Pop culture would have us believe that three little words – "I love you" – are the hardest to say. But anyone who has ever tried to put pen to paper in the name of romance knows first-hand that this simply isn’t true.

"I’ve tried at least a dozen times to write a love letter to my girlfriend," says Derek Wilder, a recent university graduate who wants to surprise his literature-loving lady with a handwritten token.

"But the only thing I ever manage to come up with is, ‘I love you so much’ which is more of a mushy memo than anything else-and a bad one at that."

While it’s easy to feel intimidated by romantic literary greats – who could ever forgot Mr. Darcy’s passionate confession of desire in letter form to Elizabeth Bennett or Robert Browning’s touching handwritten poems for his wife, Elizabeth Barrett? – composing a romantic love letter isn’t as complicated as it seems.

Why do we love love letters?
According to Brian Johnson, an associate English professor at Carleton University, our adoration of the romantic love letter directly relates to the vulnerable position in which it places its composer.

"The love letter as a literary form allows us to lower our guard enough to tell our beloved things about them, about ourselves, and about how we feel about them that we might feel inhibited about saying in their presence," explains Johnson. "It’s a form that is poised halfway between diary and letter. There is no more intimate genre."

But the infatuation does not stop there. "This may sound strange coming from an English professor," Johnson continues, "but I suspect that what makes people swoon over a love letter is not skillful rhetorical flourishes, but precisely those moments when polished language breaks down and a certain clumsiness of expression that we all have when we try to convey powerful feelings to our beloved emerges."

To put it plainly, we love love letters because they are raw and entirely unique, crafted specifically to suit us by somebody who loves us just the way we are. They are a genuine expression of feeling that can’t be replicated by Hallmark or Hollywood.

"We swoon not when our lover says something eloquent that we suspect they might have borrowed from a Valentine’s card," elaborates Johnson. "But when they call us by private names and address us in a voice we recognize as fully their own."

Keep reading to discover six easy dos and donts for writing a romantic love letter on the next page…

6 simple dos and don’ts for writing a love letter

DON’T: Rely on clichés
Avoid gleaning your romantic ideas from Cinderella or worse, The Bachelor (ick!) Avoid language like "happily ever after" and "knight in shining armor" or anything else that has been deemed "romantic" by pop culture.

"I keep thinking of all the rom-coms I’ve watched with my girlfriend whenever I try to write my letter," says Wilder. "I keep wondering if John Cusack would say this or if Jude Law would use little hearts for his punctuation. It’s a lot of pressure!"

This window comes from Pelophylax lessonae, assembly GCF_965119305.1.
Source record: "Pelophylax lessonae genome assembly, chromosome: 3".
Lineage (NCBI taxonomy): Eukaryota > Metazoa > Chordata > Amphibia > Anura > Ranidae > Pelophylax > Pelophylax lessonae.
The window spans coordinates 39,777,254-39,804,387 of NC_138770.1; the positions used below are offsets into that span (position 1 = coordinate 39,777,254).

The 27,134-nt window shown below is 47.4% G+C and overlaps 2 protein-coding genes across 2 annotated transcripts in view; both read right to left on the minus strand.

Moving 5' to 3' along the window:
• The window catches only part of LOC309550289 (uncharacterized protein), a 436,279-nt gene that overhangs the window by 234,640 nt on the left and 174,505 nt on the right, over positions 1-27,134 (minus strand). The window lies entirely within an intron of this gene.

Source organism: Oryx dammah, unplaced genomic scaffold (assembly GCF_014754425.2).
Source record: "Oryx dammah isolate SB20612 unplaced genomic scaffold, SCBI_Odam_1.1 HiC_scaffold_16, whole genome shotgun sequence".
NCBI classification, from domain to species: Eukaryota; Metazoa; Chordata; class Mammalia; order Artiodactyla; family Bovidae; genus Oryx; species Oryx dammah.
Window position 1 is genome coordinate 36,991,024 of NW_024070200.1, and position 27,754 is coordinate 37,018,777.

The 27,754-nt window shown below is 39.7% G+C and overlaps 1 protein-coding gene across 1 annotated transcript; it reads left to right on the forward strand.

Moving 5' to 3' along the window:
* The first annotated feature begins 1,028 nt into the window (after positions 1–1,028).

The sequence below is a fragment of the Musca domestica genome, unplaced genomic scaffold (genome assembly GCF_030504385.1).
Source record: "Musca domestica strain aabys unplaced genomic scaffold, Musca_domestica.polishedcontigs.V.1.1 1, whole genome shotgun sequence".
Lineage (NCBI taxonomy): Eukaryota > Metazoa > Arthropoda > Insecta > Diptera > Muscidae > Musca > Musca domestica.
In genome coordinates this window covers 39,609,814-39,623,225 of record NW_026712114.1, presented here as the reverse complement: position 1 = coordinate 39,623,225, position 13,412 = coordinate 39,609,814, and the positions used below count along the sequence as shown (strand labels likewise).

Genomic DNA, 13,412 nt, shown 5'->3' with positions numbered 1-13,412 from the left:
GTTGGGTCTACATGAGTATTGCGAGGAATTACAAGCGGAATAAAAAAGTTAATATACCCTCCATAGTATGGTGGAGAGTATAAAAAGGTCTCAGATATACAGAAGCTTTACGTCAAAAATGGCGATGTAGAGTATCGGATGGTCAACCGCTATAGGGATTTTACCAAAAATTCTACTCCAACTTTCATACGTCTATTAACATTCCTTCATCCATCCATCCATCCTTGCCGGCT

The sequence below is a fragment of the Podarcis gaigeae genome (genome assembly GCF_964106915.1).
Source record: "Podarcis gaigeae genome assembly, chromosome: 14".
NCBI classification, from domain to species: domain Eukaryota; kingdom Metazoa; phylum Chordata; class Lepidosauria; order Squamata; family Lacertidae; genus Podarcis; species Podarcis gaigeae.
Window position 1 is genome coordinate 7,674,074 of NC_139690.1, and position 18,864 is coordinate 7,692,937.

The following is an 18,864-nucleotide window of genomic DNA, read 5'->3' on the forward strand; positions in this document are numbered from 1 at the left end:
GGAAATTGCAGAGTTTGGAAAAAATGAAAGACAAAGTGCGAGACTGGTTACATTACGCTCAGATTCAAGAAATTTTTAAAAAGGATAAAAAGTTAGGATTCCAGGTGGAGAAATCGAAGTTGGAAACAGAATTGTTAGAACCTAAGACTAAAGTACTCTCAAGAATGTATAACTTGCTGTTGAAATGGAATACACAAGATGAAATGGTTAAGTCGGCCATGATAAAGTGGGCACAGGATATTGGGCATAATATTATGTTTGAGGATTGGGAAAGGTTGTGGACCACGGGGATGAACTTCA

Take our advice and remove yourself from mainstream thinking. Dig deep to say something completely unpredictable and honest. Words that are raw and honest are always the most powerful.

DO: Be ridiculous
When Meg Ryan’s character in You’ve Got Mail (1998) swoons about a bouquet of "newly sharpened pencils", her friend is at a complete loss. Yet everyone in the audience let’s out a dreamy "Awwww!", because they know that Tom Hanks’s handsome book-loving character wrote to Ryan about such a gift instead of traditional flowers.

The most romantic gestures are usually those that don’t make sense to anyone other than the people involved. Likewise, a truly fantastic love letter will seem completely and utterly ridiculous to anyone who reads it except whom it is intended for. So be sure to include private jokes and private memories to make your letter really one-of-a-kind.

DON’T: Rush it
Unlike an essay that can be pulled off at the last minute through a haze of caffeine, writing a love letter should be a process that is savoured and permitted to unfold at its own pace. Give yourself time to reflect upon what you want to say.

DO: Embrace handwriting
Some people may say that words are words, whether they appear as ink on a page or text on a screen. But there is something terribly attractive about knowing that somebody sat down and created a handwritten letter sans Facebook alerts and Twitter updates. Plus, a handwritten letter becomes something tangible that the recipient can hold onto forever.

DON’T: Ruin the surprise
Wait until you have your letter exactly as you want it then surprise your love! Extra points if you arrange a special delivery-send it in the mail so it arrives on their doorstep, leave it as a bookmark in the novel they are reading or slip it into their coat pocket before they leave for work. Be imaginative to be memorable.

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